In late 1965 and early 1966 brought together drag racers in the North for some social events which led to the formation of the BQMA…
I designed the BQMA logo and still have the original artwork in my sketchbook. A run of stickers/decals and a few chrome bumper badges were produced. One is on the wall in the De Lacy Motor Club House at Brotherton in Yorkshire with various motoring memorabilia. Also here is an image of a BQMA membership card… mine from 1967…
There is a posed BQMA group image of a couple of the dragsters and three drag bikes with their crews at Riccall…
I cannot recall how many races we ran. The races were only open to club members by our RAC competition licence… but one specific event went a bit viral when Radio 270 (as mentioned above) ran a LOT of mentions of it on the radio.
At that time Jon was in touch with Radio 270 off the Yorkshire coast and even went out to the boat that had the transmitter just at the time we did one event. He had met Mr. Proudfoot, a supermarket chain owner in Yorkshire, who was involved with Radio 270 and got invited out there… which led to the coverage on the station and encouraged a LOT of people to come. I recall over 1,000 turned up, but that is from a vague memory! And to comply with our licence to let them in we had to get them to join the BQMA… So for a year we had a BIG membership! They did get their Gestetner produced newsletters, but it was way more work than we expected. Mike Hobman was the general secretary. He died at a very young age I am sorry to say. Our dad, Charles Tate (a local JP) helped us out a LOT and took charge when the car queues backed up at Ricall. Coordinated with the police to make sure there were no obstructions and helped sign folks in at the gate. Sterling job for which I have continued to have fond memories of a busy but excellent day. We met our licence conditions.
On 19-Aug-2020.. Andy Vevers, involved in the early days of BQMA wrote:
I was fascinated to read your blog about Riccall and the BQMA. I live in York and often go for walks around Skipwith Common and the remains of the Riccall airfield dragstrip. My first involvement was when I heard the advert on Radio 270 — 1967 I think. I lived in Newcastle in those days and turned up with about 1000 other people all of whom had to be signed up as members.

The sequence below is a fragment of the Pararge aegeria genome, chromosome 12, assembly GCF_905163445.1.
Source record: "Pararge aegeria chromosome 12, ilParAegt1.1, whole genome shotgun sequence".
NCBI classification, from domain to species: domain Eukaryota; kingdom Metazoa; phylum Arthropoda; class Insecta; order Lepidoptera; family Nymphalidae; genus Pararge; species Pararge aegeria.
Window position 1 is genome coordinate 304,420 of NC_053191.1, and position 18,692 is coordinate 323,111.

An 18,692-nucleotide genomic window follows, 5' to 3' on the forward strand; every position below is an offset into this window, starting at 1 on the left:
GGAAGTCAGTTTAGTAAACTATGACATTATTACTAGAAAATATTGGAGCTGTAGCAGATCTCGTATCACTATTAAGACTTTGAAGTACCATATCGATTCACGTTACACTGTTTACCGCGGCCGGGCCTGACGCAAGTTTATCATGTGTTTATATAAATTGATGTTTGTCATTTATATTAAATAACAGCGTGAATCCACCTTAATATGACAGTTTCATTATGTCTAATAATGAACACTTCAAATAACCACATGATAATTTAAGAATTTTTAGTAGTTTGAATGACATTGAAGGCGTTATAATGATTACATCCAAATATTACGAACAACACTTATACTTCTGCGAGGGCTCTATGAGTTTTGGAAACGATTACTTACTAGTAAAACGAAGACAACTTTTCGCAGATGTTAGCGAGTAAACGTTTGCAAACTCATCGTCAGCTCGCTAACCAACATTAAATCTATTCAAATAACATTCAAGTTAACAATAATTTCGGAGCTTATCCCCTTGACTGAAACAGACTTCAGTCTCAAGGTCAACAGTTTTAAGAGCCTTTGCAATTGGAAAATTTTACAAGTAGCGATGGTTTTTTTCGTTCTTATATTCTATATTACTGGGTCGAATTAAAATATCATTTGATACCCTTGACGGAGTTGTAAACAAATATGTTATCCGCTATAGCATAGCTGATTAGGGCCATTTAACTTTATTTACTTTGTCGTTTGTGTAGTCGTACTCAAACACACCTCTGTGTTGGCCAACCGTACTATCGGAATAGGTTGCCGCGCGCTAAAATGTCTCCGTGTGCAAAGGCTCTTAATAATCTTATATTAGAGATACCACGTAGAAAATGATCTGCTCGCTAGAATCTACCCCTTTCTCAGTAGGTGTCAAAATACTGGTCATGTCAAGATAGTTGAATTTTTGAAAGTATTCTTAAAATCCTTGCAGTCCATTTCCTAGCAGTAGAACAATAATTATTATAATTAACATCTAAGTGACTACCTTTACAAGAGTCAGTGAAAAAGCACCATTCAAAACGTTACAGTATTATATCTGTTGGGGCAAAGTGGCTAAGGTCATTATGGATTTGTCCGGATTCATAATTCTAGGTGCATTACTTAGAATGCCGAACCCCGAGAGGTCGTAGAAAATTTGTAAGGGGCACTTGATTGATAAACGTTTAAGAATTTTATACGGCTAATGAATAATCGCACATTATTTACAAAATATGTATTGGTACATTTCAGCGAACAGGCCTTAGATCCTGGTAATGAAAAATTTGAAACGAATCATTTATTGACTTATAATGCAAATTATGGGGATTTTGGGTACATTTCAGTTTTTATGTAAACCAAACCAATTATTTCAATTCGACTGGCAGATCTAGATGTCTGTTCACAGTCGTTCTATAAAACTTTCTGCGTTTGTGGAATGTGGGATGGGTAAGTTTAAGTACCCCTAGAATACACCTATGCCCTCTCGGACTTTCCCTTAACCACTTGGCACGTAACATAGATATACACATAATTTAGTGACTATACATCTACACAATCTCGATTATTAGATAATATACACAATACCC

I was so enthused by this that I contacted the club and volunteered to edit the magazine “Acceleration”. I remember Mike Hobman came to my house and gave me the job.
I think I met you at one of the club meetings in Knottingley.
In Newcastle I met up with some others also keen on drag racing. Chris Tilney, Bob Hughes, Eric Petch and Colin Potter and Jim Clark I remember, but in particular I was friends with Dave Hoy. He was a great artist and provided artwork for “Acceleration” and also for the magazine for the new club we set up in the North East. The magazine was called “Shutdown” and the club started off as the Newcastle and District Timing Association, though later changed itself to the North East Hot Rod Association. I chaired the club for about four years, during which time we established drag racing at Tughall and later at Felton north of Newcastle.
I left Newcastle in 1971 and went to York University where I did an ecological study of part of the airfield which was already becoming overgrown. Now it’s hard to recognise the drag strip as much has been dug up and there are various buildings on it.
Best wishes, Andy Vevers